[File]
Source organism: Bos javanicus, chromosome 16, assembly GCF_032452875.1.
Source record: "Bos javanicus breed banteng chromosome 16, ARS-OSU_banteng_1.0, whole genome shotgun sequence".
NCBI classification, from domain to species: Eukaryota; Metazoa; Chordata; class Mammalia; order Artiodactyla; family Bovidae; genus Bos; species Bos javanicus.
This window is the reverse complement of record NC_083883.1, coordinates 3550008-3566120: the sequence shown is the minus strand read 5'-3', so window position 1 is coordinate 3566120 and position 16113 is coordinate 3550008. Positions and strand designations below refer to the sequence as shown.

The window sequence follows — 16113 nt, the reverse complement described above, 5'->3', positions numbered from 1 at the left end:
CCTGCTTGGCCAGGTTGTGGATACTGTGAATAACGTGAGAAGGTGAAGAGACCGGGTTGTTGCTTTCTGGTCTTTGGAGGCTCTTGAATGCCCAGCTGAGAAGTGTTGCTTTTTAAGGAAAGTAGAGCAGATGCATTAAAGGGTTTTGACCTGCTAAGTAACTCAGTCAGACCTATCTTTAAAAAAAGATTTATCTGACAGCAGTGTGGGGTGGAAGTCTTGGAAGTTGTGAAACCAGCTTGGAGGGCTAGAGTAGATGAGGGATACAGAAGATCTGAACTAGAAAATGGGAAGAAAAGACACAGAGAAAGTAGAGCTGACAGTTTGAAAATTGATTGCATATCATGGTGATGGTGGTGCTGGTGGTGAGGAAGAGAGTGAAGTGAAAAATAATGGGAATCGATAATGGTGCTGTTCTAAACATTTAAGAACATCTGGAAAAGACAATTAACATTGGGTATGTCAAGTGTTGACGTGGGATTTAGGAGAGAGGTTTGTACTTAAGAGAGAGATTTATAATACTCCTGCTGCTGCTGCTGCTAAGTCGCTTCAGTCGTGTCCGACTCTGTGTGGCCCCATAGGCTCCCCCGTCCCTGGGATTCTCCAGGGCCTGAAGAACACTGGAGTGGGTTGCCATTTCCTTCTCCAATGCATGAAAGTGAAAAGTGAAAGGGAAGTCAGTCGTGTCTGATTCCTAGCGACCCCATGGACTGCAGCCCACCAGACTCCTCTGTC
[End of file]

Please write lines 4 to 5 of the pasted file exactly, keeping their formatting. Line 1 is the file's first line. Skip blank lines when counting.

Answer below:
This window is the reverse complement of record NC_083883.1, coordinates 3550008-3566120: the sequence shown is the minus strand read 5'-3', so window position 1 is coordinate 3566120 and position 16113 is coordinate 3550008. Positions and strand designations below refer to the sequence as shown.

The window sequence follows — 16113 nt, the reverse complement described above, 5'->3', positions numbered from 1 at the left end: